A study conducted by a group of residents in southern Calvert County predicts that if growth goes unchecked, a large population increase will create pockets of poverty, push taxes higher and further strain emergency services.
Donald Randall, chairman of the Federation of Southern Calvert Communities, spent four months meticulously researching the effects of growth in southern Calvert. The 66-year-old Drum Point resident -- a retired lawyer and lobbyist -- compiled 11 pages of statistics into a tidy report, which he mailed to federal, state and local elected officials, the media and anyone else who would read it.
But Calvert County commissioners and other officials said they haven't read the study, which Randall sent out Sept. 11. One holdup may be the maelstrom of disagreement sparked by the report and its 15 recommendations. It seems that several other Calvert residents have suspicions about just who the Federation of Southern Calvert Communities represents.
"We didn't even know the federation existed," said Sharon Dryman, a Drum Point resident who, along with her husband, Daniel, has canvassed 120 other households there to find that the federation was just as mysterious to her neighbors.
"We don't even know who's in the federation except Mr. Randall," Dryman said. "It's a strange, strange thing."
Randall said the federation is a group of 11 communities, including Chesapeake Ranch Estates and White Sands, and that it meets only when issues arise that affect most of southern Calvert. Dryman said the federation appears to comprise Randall and about 16 of his friends who support turning the area's remaining private communities into incorporated municipalities.
"He speaks like he's speaking for us," Dryman said. "He's really only getting opinions from his friends, his inner circle."
Max Munger, president of the Drum Point Property Owners Association, attributes some of the controversy to the "negative attitudes of some people in the community."
As for the study, he said, "I am in positive agreement with most of the findings."
Hurricane Aid Centers Opening
Residents and business operators in all three Southern Maryland counties became eligible this week to seek federal disaster assistance for damage related to Hurricane Floyd. Officials announced Monday that President Clinton had authorized aid to 11 counties in the state.
Individuals seeking aid should contact the Federal Emergency Management Agency immediately at 1-800-462-9029. TTY service is available at 1-800-462-7585. Anyone seeking aid must register with FEMA to get a determination of eligibility for federal or state assistance.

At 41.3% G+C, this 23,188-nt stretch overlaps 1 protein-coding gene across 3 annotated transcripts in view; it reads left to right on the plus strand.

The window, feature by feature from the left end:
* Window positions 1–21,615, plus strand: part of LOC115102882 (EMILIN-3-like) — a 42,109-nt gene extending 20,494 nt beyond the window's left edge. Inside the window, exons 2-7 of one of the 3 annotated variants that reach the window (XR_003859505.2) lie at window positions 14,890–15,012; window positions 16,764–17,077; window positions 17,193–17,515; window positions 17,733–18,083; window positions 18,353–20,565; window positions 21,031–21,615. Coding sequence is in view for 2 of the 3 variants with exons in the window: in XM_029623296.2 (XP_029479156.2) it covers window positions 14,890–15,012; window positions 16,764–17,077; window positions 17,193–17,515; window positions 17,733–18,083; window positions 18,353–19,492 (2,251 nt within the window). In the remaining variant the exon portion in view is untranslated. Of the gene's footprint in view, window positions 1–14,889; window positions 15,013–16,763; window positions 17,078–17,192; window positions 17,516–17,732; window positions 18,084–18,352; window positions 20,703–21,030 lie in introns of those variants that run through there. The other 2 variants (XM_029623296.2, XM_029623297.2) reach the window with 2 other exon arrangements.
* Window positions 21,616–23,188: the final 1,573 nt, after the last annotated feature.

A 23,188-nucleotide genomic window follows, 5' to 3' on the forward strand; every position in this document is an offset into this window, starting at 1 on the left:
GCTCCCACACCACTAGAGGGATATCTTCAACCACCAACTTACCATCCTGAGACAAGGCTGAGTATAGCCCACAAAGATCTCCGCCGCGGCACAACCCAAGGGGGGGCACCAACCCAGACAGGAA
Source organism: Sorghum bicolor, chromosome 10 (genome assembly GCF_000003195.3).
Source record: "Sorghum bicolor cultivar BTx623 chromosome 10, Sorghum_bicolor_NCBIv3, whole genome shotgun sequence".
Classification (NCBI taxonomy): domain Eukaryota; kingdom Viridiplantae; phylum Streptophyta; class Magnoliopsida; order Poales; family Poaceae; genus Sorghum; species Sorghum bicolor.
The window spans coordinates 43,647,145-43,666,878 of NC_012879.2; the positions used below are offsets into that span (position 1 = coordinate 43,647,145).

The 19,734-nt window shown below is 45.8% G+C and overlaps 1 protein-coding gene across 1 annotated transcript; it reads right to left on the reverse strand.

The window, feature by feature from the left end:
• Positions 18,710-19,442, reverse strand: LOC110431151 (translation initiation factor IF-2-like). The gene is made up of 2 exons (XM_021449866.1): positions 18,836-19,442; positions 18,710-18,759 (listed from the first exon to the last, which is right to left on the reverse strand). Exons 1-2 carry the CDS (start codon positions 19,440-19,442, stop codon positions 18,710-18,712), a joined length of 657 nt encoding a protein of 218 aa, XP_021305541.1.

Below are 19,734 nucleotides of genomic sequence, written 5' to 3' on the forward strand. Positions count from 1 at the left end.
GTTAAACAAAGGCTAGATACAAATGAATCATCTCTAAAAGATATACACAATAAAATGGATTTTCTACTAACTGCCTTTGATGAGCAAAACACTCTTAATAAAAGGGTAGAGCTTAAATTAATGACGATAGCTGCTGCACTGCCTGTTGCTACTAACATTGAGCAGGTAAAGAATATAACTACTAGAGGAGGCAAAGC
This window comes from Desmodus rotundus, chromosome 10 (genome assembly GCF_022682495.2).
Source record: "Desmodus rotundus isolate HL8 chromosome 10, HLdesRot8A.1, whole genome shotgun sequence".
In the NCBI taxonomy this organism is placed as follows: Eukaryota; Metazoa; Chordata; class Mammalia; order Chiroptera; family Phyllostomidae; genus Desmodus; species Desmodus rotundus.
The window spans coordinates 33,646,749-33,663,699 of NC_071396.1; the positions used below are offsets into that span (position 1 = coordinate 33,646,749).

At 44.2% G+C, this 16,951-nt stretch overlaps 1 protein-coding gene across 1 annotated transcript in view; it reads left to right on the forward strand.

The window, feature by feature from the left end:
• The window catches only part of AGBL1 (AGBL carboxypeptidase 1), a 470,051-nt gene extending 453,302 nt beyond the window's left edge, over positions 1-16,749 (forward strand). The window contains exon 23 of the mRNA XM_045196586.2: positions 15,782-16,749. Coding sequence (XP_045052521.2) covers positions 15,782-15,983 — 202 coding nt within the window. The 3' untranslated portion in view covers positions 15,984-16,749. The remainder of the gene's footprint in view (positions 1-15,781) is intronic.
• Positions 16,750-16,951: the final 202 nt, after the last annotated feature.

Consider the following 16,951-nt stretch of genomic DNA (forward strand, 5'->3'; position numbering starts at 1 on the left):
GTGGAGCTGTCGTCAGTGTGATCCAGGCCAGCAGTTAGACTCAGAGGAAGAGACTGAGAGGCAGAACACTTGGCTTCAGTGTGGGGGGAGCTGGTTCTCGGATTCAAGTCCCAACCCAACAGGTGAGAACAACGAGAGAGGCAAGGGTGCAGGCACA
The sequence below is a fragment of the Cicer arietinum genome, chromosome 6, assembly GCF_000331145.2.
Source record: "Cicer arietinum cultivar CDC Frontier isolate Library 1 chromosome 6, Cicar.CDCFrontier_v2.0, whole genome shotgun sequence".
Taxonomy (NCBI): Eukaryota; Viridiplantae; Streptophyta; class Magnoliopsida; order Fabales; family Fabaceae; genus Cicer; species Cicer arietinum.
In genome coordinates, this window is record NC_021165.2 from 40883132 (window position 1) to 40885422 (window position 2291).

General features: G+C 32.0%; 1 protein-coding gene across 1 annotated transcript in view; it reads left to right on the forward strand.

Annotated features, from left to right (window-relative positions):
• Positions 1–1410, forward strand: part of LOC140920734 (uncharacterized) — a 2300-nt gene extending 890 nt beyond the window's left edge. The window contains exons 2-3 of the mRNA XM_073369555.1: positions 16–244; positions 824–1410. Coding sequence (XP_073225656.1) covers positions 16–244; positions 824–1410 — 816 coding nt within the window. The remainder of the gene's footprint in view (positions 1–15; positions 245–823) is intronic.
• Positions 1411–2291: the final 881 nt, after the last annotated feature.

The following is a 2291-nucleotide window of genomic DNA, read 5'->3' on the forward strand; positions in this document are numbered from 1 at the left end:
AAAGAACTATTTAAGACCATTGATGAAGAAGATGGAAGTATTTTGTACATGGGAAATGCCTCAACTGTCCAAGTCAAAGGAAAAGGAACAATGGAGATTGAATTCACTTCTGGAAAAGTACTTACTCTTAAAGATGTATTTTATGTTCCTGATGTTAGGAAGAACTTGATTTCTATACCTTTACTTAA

Calvert County officials already have set up two disaster relief centers and have scheduled times beginning today when residents can pick up information or apply for aid.
One center will be open from 8 a.m. to 8 p.m. today at the North Beach Fire Department community hall. Another center will be open from 2 to 8 p.m. tomorrow and from 8 a.m. to 8 p.m. Saturday at the Solomons Fire Department.
Yesterday, state emergency officials announced aid centers would be open today and tomorrow in St. Mary's County and next week in Charles County. The St. Mary's center will be open at the Carter State Office Building in Leonardtown from 8 a.m. to 8 p.m. today and 8 a.m. to 2 p.m. tomorrow. The Charles center will be at the Bel Alton Fire House from 2 to 8 p.m. Tuesday and 8 a.m. to 8 p.m. on Wednesday.
Earlier this week, state Sen. Roy P. Dyson (D-St. Mary's and Calvert) said St. Mary's County initially had been left out of aid consideration. Dyson said he asked state and federal officials to tour areas of St. Mary's that sustained damage. After the inspections, St. Mary's was added to the list.
Power Restored, Slowly for Some
Speaking of the hurricane, comments this week by Baltimore Gas & Electric officials won't be much comfort to the 300 or so Calvert County electricity customers who went without power for the better part of a week after the storm.
Company officials said they restored service first to lines that served the most people, and that wasn't in Calvert County.
"I don't mean to sound flip, but it takes just as long to remove a tree that has knocked down a power line that supplies one customer as one that supplies 100 customers," said Richard Chambliss, manager of electric system operations and planning for BGE. "We have to re-energize the lines that serve the most people first."
"Rural areas have a lower concentration of large circuits," he said, in response to questions about outages in neighboring Anne Arundel. "So there may be customers who say they're always the last ones restored, and they probably are."
Staff writer Jefferson Morley contributed to this report.